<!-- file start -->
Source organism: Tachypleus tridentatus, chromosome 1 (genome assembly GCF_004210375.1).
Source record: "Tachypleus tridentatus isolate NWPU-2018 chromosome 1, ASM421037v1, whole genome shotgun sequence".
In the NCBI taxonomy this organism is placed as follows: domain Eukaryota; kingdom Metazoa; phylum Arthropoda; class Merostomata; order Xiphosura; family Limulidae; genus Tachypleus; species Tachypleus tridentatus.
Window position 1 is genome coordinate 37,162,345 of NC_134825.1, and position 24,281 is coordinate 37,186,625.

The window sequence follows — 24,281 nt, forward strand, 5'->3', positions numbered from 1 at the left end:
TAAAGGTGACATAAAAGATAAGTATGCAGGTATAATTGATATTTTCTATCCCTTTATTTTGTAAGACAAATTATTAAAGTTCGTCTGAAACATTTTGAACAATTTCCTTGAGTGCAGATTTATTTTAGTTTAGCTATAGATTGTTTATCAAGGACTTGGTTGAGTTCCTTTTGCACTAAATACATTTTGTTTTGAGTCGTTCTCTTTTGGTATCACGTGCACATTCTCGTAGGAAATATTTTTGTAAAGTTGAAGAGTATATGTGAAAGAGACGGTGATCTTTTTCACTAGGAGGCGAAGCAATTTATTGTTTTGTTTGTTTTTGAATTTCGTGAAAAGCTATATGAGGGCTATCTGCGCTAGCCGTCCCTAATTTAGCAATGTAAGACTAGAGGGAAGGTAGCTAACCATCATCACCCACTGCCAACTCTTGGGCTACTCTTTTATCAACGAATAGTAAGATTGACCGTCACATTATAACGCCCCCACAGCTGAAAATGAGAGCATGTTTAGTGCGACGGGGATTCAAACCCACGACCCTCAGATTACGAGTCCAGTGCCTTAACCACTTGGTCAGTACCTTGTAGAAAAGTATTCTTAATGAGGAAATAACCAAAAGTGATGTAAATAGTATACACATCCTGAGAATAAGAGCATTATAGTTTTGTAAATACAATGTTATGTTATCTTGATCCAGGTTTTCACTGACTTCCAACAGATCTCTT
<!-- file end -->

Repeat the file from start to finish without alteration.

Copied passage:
Source organism: Tachypleus tridentatus, chromosome 1 (genome assembly GCF_004210375.1).
Source record: "Tachypleus tridentatus isolate NWPU-2018 chromosome 1, ASM421037v1, whole genome shotgun sequence".
In the NCBI taxonomy this organism is placed as follows: domain Eukaryota; kingdom Metazoa; phylum Arthropoda; class Merostomata; order Xiphosura; family Limulidae; genus Tachypleus; species Tachypleus tridentatus.
Window position 1 is genome coordinate 37,162,345 of NC_134825.1, and position 24,281 is coordinate 37,186,625.

The window sequence follows — 24,281 nt, forward strand, 5'->3', positions numbered from 1 at the left end:
TAAAGGTGACATAAAAGATAAGTATGCAGGTATAATTGATATTTTCTATCCCTTTATTTTGTAAGACAAATTATTAAAGTTCGTCTGAAACATTTTGAACAATTTCCTTGAGTGCAGATTTATTTTAGTTTAGCTATAGATTGTTTATCAAGGACTTGGTTGAGTTCCTTTTGCACTAAATACATTTTGTTTTGAGTCGTTCTCTTTTGGTATCACGTGCACATTCTCGTAGGAAATATTTTTGTAAAGTTGAAGAGTATATGTGAAAGAGACGGTGATCTTTTTCACTAGGAGGCGAAGCAATTTATTGTTTTGTTTGTTTTTGAATTTCGTGAAAAGCTATATGAGGGCTATCTGCGCTAGCCGTCCCTAATTTAGCAATGTAAGACTAGAGGGAAGGTAGCTAACCATCATCACCCACTGCCAACTCTTGGGCTACTCTTTTATCAACGAATAGTAAGATTGACCGTCACATTATAACGCCCCCACAGCTGAAAATGAGAGCATGTTTAGTGCGACGGGGATTCAAACCCACGACCCTCAGATTACGAGTCCAGTGCCTTAACCACTTGGTCAGTACCTTGTAGAAAAGTATTCTTAATGAGGAAATAACCAAAAGTGATGTAAATAGTATACACATCCTGAGAATAAGAGCATTATAGTTTTGTAAATACAATGTTATGTTATCTTGATCCAGGTTTTCACTGACTTCCAACAGATCTCTT